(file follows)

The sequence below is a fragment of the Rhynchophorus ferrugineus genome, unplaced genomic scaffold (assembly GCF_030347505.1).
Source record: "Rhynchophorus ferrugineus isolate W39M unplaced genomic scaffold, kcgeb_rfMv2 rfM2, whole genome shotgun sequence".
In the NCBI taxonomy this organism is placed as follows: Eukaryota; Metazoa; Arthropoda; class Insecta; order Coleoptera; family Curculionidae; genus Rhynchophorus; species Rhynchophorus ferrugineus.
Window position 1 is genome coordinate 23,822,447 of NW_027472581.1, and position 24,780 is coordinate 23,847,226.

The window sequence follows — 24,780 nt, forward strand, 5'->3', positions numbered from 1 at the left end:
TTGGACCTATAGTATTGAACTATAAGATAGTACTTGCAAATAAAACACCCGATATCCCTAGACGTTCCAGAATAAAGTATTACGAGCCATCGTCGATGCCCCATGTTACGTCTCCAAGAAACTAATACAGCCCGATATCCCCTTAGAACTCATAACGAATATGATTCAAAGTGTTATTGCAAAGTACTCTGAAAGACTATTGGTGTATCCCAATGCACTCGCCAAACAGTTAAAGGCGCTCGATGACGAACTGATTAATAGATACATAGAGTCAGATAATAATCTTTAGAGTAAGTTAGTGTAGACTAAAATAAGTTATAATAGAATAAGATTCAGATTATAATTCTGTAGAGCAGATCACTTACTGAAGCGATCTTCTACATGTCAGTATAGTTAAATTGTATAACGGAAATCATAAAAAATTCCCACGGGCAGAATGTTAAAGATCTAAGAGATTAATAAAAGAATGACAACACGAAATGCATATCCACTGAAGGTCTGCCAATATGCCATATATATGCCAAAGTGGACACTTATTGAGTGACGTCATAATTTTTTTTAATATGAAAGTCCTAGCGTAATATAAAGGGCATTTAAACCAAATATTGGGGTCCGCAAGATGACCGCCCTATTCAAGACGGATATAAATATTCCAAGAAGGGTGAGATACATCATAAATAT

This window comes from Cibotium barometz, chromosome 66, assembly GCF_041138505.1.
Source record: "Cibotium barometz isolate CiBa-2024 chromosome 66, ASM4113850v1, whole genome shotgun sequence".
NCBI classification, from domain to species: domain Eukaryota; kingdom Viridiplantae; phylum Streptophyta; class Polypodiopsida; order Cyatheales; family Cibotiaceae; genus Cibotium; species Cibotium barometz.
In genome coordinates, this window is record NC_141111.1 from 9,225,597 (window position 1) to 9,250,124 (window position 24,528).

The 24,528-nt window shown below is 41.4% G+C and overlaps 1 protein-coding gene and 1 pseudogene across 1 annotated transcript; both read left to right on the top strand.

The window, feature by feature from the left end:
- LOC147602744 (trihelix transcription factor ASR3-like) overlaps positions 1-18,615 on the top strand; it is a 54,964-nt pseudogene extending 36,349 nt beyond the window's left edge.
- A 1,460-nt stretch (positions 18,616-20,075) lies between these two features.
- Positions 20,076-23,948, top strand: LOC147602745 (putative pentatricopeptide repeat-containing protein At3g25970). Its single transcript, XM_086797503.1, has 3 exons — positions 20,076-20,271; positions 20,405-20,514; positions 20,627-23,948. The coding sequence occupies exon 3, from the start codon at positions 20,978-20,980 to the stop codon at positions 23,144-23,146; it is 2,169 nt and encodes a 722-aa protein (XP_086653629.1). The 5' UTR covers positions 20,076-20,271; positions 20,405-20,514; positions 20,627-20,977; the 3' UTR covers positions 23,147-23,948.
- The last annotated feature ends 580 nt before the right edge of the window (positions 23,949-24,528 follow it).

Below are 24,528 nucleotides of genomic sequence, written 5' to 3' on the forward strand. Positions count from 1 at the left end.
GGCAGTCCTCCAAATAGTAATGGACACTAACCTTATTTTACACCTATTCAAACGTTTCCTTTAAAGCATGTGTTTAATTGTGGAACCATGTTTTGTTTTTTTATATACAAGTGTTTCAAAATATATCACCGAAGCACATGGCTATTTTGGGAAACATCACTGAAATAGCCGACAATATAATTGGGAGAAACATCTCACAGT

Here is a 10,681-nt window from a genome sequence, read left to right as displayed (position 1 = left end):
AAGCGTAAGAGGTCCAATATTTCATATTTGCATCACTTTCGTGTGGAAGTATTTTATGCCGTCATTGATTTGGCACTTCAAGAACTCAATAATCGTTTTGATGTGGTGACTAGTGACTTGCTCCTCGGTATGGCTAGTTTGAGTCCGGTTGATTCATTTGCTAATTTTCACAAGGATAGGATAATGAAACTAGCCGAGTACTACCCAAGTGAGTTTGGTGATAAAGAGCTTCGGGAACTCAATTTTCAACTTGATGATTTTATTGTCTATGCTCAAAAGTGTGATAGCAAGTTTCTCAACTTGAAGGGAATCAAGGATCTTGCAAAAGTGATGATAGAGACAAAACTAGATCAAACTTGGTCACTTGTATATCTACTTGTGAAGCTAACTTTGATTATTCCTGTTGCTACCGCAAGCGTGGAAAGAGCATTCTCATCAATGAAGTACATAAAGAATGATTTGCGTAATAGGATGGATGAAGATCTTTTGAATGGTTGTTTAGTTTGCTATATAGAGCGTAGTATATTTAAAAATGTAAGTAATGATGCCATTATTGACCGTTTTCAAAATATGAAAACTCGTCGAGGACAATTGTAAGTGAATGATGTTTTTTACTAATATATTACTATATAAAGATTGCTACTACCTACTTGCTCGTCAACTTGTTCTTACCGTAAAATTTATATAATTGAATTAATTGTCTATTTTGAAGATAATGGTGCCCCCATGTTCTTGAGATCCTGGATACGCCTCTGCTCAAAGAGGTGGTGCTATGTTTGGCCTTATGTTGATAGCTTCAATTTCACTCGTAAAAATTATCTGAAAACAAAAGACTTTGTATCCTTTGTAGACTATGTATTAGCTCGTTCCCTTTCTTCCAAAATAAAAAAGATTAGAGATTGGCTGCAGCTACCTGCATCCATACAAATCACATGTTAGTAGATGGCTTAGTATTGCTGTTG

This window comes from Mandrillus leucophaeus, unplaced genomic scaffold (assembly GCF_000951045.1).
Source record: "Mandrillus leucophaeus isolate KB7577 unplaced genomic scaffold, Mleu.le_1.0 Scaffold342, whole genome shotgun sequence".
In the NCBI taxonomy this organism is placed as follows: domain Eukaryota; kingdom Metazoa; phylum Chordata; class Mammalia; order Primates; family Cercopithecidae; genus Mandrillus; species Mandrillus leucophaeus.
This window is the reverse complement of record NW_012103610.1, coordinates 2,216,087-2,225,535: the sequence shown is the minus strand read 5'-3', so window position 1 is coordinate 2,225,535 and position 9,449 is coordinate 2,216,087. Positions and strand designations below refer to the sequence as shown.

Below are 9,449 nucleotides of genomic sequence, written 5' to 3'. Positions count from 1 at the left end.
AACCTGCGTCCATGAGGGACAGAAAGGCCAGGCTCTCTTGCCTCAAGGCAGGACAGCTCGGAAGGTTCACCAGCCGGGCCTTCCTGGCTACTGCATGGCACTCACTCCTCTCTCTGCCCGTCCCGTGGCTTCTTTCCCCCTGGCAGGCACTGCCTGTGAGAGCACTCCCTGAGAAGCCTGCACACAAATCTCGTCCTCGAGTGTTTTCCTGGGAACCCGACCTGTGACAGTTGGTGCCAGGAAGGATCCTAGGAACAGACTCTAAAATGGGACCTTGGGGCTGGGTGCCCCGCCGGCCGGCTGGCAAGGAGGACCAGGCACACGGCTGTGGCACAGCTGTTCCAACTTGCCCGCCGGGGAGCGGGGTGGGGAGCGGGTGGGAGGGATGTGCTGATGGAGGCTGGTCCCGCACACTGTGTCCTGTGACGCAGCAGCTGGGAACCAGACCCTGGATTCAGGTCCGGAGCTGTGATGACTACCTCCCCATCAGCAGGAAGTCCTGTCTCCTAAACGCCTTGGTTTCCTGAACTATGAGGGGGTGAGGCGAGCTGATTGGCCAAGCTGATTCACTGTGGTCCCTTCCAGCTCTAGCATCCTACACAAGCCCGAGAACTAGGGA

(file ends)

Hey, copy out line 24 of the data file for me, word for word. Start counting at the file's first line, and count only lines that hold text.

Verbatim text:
This window is the reverse complement of record NW_012103610.1, coordinates 2,216,087-2,225,535: the sequence shown is the minus strand read 5'-3', so window position 1 is coordinate 2,225,535 and position 9,449 is coordinate 2,216,087. Positions and strand designations below refer to the sequence as shown.